Zoolander 2 movie review: fashionably foolish

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Zoolander 2 green light

A tad dated and scattershot, but the messy package is inventively absurd… and unlike many Hollywood comedies, able to carry that absurdity to a silly end.
I’m “biast” (pro): nothing

I’m “biast” (con): nothing

(what is this about? see my critic’s minifesto)

I barely remember Zoolander — it was 15 years ago, after all, and I haven’t seen it since — so I can’t exactly say if I’m surprised or not that I got a big kick out of Z2. It’s true that this overdue sequel feels a tad dated: its humor is at its best when it is snarking about how out of touch has-been 1990s supermodels Derek Zoolander (Ben Stiller: While We’re Young) and Hansel (Owen Wilson: No Escape) are with 2016’s fads and fashions as they come out of reclusive retirement in a hoped-for comeback. One joke with massive potential to painfully backfire, for instance, about a gender-indeterminate model, All, played by the cisgender hetero Benedict Cumberbatch (Black Mass), works because it doesn’t hold up hir fluidity for ridicule but rather Derek and Hansel’s clueless and unsophisticated mystification about All. Some mid-20-teens nonsense gets a smack — the crack about “farm-to-table wifi” in a boutique hotel is a win — but mostly Z2 is a parody thriller that’s like The Exorcist via Dan Brown, with a little bit of The Silence of the Lambs thrown in; the skeleton of this story might have been collecting dust for years. Still, there’s a certain cleverness in how the screenwriters — Stiller (who also directs), Justin Theroux (who also appears briefly), Nicholas Stoller (Sex Tape), and John Hamburg (Little Fockers) — take advantage of the Rome setting to combine its mystique in the realms of both fashion and religion. And if there is a scattershot quality to the melange of celebrity cameos, mock-epic grandeur, Kristin Wiig’s (The Martian) outrageously weird fashion designer, and the not quite fully realized spy spoof via Penelope Cruz’s (The Counsellor) endearingly exuberant agent from Interpol’s “global fashion division,” the whole messy package is endlessly and inventively absurd. And unlike so many Hollywood comedies of recent vintage, it maintains that absurdity to the end, never dredging up phony sentimentality because it’s afraid — or worse, doesn’t know how — to follow its silliness through to an even sillier end. I laughed a lot, which is more than I can say about most of what is sold to us as comedy.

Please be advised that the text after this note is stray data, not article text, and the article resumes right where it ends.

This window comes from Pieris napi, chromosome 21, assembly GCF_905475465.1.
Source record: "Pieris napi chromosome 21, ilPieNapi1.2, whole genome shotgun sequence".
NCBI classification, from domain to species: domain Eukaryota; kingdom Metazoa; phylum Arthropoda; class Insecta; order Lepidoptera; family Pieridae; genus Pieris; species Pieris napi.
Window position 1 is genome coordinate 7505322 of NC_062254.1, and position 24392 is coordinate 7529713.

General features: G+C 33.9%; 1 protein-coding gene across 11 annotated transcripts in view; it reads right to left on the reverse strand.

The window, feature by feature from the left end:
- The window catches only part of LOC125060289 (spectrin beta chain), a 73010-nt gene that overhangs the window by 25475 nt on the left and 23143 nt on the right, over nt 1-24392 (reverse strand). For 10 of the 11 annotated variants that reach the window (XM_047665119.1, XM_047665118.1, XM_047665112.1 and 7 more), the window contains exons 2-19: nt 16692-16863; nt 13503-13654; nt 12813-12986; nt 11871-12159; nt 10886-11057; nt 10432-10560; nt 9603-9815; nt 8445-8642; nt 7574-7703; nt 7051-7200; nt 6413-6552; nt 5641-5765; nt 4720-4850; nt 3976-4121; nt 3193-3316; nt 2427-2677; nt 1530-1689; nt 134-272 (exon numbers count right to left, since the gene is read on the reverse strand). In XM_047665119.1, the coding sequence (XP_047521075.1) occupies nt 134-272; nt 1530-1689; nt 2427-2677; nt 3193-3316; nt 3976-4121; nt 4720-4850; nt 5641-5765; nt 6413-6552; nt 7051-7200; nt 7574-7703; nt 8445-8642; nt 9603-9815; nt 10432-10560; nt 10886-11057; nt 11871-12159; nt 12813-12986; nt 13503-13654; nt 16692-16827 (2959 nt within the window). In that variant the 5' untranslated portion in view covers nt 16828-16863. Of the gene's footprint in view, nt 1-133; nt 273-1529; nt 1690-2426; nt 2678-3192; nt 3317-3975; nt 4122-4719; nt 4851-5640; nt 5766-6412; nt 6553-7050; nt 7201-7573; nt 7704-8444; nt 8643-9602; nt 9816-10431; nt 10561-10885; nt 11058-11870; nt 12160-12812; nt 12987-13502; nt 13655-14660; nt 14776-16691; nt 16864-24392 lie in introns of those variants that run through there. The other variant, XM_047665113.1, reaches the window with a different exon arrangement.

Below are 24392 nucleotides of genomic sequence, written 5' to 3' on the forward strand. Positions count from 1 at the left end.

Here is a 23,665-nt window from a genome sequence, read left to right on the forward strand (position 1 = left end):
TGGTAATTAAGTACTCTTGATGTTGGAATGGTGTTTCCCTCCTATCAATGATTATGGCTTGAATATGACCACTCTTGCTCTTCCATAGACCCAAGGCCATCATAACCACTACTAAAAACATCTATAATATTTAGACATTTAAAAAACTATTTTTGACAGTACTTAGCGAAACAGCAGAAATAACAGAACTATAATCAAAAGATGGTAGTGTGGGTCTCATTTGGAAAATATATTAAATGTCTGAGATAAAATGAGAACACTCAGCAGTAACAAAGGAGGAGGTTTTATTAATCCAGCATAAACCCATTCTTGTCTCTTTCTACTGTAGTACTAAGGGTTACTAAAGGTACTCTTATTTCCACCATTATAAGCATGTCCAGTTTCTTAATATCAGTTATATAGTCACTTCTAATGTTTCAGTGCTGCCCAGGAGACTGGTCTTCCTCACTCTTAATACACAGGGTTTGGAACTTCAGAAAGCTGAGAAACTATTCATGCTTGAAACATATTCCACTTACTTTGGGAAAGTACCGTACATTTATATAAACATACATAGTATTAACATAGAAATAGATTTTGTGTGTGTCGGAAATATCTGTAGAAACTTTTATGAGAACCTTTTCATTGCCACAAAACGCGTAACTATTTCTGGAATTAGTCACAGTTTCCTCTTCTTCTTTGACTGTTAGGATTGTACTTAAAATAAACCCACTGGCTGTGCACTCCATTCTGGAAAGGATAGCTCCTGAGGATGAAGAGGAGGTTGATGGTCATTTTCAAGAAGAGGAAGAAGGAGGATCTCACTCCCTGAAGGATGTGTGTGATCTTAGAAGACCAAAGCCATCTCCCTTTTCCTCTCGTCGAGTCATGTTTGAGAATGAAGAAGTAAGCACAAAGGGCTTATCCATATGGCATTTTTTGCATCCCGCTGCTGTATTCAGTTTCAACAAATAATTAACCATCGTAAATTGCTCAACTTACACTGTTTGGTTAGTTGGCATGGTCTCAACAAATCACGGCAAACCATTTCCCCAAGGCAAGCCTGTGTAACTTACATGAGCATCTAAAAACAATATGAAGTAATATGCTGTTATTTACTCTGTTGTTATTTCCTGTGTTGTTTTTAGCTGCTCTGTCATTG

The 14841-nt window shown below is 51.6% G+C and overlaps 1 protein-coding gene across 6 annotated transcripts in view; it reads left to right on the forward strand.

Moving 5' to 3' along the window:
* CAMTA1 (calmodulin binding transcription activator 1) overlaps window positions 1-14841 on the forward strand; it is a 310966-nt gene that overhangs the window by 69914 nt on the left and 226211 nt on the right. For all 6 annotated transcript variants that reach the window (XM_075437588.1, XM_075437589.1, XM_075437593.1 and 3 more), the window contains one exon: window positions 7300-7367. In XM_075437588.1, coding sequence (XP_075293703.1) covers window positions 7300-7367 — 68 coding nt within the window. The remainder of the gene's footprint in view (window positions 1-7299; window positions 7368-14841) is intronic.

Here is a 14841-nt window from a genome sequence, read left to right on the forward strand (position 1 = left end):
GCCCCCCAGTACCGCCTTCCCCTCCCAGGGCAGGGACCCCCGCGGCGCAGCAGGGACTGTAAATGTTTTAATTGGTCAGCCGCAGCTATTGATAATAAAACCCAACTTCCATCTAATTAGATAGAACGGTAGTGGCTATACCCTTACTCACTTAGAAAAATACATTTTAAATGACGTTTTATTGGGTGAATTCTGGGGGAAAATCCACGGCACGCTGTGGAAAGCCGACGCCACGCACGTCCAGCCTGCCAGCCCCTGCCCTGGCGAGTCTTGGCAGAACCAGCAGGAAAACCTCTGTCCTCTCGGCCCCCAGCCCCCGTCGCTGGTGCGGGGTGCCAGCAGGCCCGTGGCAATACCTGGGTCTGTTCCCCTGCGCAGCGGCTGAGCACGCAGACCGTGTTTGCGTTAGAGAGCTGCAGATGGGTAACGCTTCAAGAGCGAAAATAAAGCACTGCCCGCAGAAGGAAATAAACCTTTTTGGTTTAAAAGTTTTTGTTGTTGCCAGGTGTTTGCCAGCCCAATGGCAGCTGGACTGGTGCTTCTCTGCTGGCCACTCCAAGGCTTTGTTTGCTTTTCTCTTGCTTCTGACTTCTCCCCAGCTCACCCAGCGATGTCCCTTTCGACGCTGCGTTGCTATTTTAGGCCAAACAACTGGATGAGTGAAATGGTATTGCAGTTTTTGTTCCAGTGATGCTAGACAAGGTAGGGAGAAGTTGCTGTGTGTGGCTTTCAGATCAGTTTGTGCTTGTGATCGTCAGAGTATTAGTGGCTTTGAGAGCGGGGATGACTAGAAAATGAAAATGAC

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Matt Clayton
Matt Clayton
Sat, Feb 13, 2016 1:11am

I tried watching Z2 and I gave up 10 minutes in. For me, the humor felt forced and unfunny. There’s a difference between stupid but funny and stupid and unfunny.

It felt like “Anchorman 2” in that respect. Mining the same jokes, too many cameos and no real reason for it to exist- – apart from the first getting a rabid following on DVD.

MaryAnn Johanson
reply to  Matt Clayton
Sat, Feb 13, 2016 10:51am

You walked out of a movie after only 10 minutes? Did you get a refund?

Matt Clayton
Matt Clayton
reply to  MaryAnn Johanson
Sat, Feb 13, 2016 2:07pm

I saw it for free (I work at a smaller theater chain). If a movie’s not engaging me for the first 10-15 minutes, I tend to leave.

reply to  Matt Clayton
Mon, Feb 15, 2016 7:51am

That is such a sad, but accurate, comment on American sensibilities.

reply to  rwmcgee
Mon, Feb 15, 2016 12:57pm

Meaning what?

Mon, Jun 06, 2016 11:07pm

I agree with you: I remember the original fondly, but also enjoyed this one as well.

I laughed because it was so dumb and so silly.

Then I was quietly appalled at myself for having such poor taste that I had laughed at something so silly, and so dumb.

Then I laughed at myself for taking myself so seriously over such silly, dumb, fun.

Its dumb, its silly, and the makers are intelligent enough to _know_ it is, and are intelligent enough to have fun with it that only intelligent people can do so.

Sun, Oct 24, 2021 11:57pm

The original was kind of funny, but after 16 years if this Bondian spoof is the best they could churn out for a sequel, hang it up